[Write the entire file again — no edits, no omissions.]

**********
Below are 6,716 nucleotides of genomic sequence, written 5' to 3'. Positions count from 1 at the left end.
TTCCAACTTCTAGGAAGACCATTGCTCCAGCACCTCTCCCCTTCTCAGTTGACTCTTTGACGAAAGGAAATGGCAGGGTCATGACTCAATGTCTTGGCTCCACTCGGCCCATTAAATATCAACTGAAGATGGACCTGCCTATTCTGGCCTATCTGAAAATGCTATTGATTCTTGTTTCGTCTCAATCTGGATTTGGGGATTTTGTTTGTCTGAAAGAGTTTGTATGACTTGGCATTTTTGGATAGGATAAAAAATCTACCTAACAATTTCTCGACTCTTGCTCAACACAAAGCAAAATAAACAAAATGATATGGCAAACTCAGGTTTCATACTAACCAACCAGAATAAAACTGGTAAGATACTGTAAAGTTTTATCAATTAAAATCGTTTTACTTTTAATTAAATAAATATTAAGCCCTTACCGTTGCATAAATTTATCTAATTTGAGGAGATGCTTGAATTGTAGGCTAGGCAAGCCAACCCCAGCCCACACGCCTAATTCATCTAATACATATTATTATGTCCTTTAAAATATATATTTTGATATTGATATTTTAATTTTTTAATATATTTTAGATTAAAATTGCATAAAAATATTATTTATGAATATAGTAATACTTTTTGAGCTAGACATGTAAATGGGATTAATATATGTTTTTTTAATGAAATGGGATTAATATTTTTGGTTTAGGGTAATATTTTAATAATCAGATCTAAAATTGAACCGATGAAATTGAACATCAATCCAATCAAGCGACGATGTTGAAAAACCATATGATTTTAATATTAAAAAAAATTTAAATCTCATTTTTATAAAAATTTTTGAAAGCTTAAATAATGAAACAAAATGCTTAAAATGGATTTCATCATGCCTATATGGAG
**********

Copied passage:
Below are 6,716 nucleotides of genomic sequence, written 5' to 3'. Positions count from 1 at the left end.
TTCCAACTTCTAGGAAGACCATTGCTCCAGCACCTCTCCCCTTCTCAGTTGACTCTTTGACGAAAGGAAATGGCAGGGTCATGACTCAATGTCTTGGCTCCACTCGGCCCATTAAATATCAACTGAAGATGGACCTGCCTATTCTGGCCTATCTGAAAATGCTATTGATTCTTGTTTCGTCTCAATCTGGATTTGGGGATTTTGTTTGTCTGAAAGAGTTTGTATGACTTGGCATTTTTGGATAGGATAAAAAATCTACCTAACAATTTCTCGACTCTTGCTCAACACAAAGCAAAATAAACAAAATGATATGGCAAACTCAGGTTTCATACTAACCAACCAGAATAAAACTGGTAAGATACTGTAAAGTTTTATCAATTAAAATCGTTTTACTTTTAATTAAATAAATATTAAGCCCTTACCGTTGCATAAATTTATCTAATTTGAGGAGATGCTTGAATTGTAGGCTAGGCAAGCCAACCCCAGCCCACACGCCTAATTCATCTAATACATATTATTATGTCCTTTAAAATATATATTTTGATATTGATATTTTAATTTTTTAATATATTTTAGATTAAAATTGCATAAAAATATTATTTATGAATATAGTAATACTTTTTGAGCTAGACATGTAAATGGGATTAATATATGTTTTTTTAATGAAATGGGATTAATATTTTTGGTTTAGGGTAATATTTTAATAATCAGATCTAAAATTGAACCGATGAAATTGAACATCAATCCAATCAAGCGACGATGTTGAAAAACCATATGATTTTAATATTAAAAAAAATTTAAATCTCATTTTTATAAAAATTTTTGAAAGCTTAAATAATGAAACAAAATGCTTAAAATGGATTTCATCATGCCTATATGGAG